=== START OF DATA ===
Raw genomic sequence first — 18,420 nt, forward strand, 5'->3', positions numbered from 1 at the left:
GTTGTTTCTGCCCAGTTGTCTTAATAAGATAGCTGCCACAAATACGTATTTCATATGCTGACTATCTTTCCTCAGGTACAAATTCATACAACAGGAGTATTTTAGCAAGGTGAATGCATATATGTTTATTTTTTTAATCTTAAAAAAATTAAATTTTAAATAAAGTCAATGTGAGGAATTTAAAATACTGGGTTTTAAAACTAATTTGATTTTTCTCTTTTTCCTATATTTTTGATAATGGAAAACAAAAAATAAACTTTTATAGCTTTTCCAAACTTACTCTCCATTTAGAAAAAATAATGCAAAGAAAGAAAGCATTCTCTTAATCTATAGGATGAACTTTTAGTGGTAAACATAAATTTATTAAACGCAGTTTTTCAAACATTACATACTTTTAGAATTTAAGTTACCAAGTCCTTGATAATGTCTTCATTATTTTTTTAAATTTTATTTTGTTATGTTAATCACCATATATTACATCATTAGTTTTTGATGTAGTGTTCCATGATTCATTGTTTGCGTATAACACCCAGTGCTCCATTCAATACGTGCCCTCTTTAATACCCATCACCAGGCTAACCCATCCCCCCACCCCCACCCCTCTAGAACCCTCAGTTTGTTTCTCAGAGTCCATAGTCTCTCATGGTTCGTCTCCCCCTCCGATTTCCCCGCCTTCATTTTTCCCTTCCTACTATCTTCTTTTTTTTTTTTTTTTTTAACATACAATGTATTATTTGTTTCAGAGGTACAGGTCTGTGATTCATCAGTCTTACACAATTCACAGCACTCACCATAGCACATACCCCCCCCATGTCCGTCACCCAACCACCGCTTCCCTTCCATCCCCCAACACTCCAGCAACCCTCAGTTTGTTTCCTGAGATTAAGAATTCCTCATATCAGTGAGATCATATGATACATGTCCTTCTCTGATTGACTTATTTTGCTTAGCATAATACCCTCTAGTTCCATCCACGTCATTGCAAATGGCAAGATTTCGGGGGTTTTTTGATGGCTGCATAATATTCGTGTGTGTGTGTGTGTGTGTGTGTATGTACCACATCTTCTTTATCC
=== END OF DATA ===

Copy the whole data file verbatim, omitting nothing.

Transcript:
Raw genomic sequence first — 18,420 nt, forward strand, 5'->3', positions numbered from 1 at the left:
GTTGTTTCTGCCCAGTTGTCTTAATAAGATAGCTGCCACAAATACGTATTTCATATGCTGACTATCTTTCCTCAGGTACAAATTCATACAACAGGAGTATTTTAGCAAGGTGAATGCATATATGTTTATTTTTTTAATCTTAAAAAAATTAAATTTTAAATAAAGTCAATGTGAGGAATTTAAAATACTGGGTTTTAAAACTAATTTGATTTTTCTCTTTTTCCTATATTTTTGATAATGGAAAACAAAAAATAAACTTTTATAGCTTTTCCAAACTTACTCTCCATTTAGAAAAAATAATGCAAAGAAAGAAAGCATTCTCTTAATCTATAGGATGAACTTTTAGTGGTAAACATAAATTTATTAAACGCAGTTTTTCAAACATTACATACTTTTAGAATTTAAGTTACCAAGTCCTTGATAATGTCTTCATTATTTTTTTAAATTTTATTTTGTTATGTTAATCACCATATATTACATCATTAGTTTTTGATGTAGTGTTCCATGATTCATTGTTTGCGTATAACACCCAGTGCTCCATTCAATACGTGCCCTCTTTAATACCCATCACCAGGCTAACCCATCCCCCCACCCCCACCCCTCTAGAACCCTCAGTTTGTTTCTCAGAGTCCATAGTCTCTCATGGTTCGTCTCCCCCTCCGATTTCCCCGCCTTCATTTTTCCCTTCCTACTATCTTCTTTTTTTTTTTTTTTTTTAACATACAATGTATTATTTGTTTCAGAGGTACAGGTCTGTGATTCATCAGTCTTACACAATTCACAGCACTCACCATAGCACATACCCCCCCCATGTCCGTCACCCAACCACCGCTTCCCTTCCATCCCCCAACACTCCAGCAACCCTCAGTTTGTTTCCTGAGATTAAGAATTCCTCATATCAGTGAGATCATATGATACATGTCCTTCTCTGATTGACTTATTTTGCTTAGCATAATACCCTCTAGTTCCATCCACGTCATTGCAAATGGCAAGATTTCGGGGGTTTTTTGATGGCTGCATAATATTCGTGTGTGTGTGTGTGTGTGTGTGTATGTACCACATCTTCTTTATCC